Imperial College London

Adelina Barbalau

Business School

Visiting Researcher



a.barbalau CV




Business School BuildingSouth Kensington Campus




Research Papers

“Information Choice, Shock Transmission and Contagion” (Job Market Paper)
During the 2007-2008 financial crisis, countries that were relatively more exposed to the crisis epicentre, the United States, were among the least affected. This counters the intuition that the impact of a shock increases with exposure to it, and raises the question of the mechanism through which the impact of shocks can decrease with exposure. I propose a model in which decision-makers learn about the risk factors they are exposed to, but have limited capacity to process information. I find that decision-makers optimally choose to learn more about the risk factors they are more exposed to, and this informational advantage mitigates the negative consequences of shocks by enabling them to take better investment decisions. Relative to an exogenous information benchmark, the endogenous information model I propose predicts that shocks to risk factors that decision-makers are relatively less exposed to are amplified. By the same token, shocks to risk factors that decision-makers are relatively more exposed to are attenuated.

"Ambiguous Information and Cautious Behaviour"
Information is important in shaping economic outcomes but carries a substantial risk of being misinterpreted. I propose a model in which costly information acquisition leads to endogenous variation in information ambiguity and cautious behaviour. Uncertainty regarding the interpretation of information increases endogenously in the aftermath of highly unanticipated events. This causes ambiguity-averse agents to behave cautiously by reacting more strongly to bad news than to good news. However, in highly anticipated states of the world there is no uncertainty regarding the interpretation of signals. Agents’ behaviour no longer exhibits ambiguity-aversion, and good and bad news affect conditional actions in a symmetric fashion. The model explains why and how the behaviour of economic agents changes during crises, and delivers predictions that are in line with observed market outcomes.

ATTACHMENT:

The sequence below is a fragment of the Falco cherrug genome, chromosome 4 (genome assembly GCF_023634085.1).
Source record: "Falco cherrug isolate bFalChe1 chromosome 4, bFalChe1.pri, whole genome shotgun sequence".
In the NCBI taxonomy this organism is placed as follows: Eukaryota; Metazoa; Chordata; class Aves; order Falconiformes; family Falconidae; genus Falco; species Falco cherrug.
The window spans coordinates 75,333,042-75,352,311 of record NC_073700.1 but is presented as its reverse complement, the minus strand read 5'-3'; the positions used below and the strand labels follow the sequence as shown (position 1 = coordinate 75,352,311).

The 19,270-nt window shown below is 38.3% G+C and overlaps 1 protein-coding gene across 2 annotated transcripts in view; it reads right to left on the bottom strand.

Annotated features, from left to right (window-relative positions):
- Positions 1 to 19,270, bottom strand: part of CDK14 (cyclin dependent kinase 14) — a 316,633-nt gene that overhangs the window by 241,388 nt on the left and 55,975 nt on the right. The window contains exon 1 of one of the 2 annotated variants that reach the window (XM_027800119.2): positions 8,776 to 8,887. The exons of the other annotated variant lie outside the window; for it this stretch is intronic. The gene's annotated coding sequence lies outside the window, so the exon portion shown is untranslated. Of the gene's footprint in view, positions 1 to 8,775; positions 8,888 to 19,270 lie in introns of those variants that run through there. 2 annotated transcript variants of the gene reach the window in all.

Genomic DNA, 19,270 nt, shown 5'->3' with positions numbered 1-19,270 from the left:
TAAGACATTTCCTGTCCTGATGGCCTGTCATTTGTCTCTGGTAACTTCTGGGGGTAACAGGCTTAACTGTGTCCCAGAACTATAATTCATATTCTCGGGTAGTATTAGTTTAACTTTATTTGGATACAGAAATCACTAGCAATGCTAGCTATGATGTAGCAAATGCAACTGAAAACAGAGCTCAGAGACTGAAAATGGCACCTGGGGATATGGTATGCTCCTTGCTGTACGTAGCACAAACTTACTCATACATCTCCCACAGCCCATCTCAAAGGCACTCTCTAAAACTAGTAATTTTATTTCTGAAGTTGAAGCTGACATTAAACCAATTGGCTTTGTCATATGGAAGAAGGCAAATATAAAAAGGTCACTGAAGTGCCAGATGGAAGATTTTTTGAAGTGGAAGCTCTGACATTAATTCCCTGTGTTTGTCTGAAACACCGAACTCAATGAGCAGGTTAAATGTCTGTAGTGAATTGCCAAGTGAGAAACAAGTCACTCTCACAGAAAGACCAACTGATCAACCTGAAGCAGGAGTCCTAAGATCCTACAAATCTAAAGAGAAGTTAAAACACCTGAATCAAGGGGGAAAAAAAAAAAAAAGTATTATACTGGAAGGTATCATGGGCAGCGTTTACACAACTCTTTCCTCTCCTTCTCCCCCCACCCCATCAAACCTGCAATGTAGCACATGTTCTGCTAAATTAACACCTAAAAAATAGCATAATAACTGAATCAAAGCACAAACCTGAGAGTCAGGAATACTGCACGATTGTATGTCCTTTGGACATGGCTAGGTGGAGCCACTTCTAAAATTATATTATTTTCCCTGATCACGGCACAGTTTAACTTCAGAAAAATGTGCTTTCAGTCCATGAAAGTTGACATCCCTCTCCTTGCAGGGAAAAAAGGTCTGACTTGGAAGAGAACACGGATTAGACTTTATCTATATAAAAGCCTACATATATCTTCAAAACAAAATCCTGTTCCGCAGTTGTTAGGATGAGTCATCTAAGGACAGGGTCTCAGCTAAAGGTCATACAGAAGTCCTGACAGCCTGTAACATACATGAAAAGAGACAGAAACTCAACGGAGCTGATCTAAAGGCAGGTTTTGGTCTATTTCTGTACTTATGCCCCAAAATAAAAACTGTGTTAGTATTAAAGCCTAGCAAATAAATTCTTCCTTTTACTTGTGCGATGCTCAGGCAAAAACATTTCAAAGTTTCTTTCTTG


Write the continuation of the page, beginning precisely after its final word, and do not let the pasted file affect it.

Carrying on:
"Testing Inequality Restrictions in Multifactor Asset-Pricing Models" with Cesare Robotti and Jay Shanken
We develop an inequality constraints testing framework to assess the consistency of several multifactor models with the time-series and cross-sectional restrictions imposed by the intertemporal CAPM (ICAPM). Our tests of joint sign restrictions take into account the estimation error in the model parameters as well as the uncertainty arising from potential model misspecification. With a few exceptions, we cannot reject the null of consistency of the considered models with the ICAPM restrictions when using size and book-to-market, and size and momentum sorted portfolios as test assets. As argued by Fama (1991), the ICAPM may be a “fishing license" after all.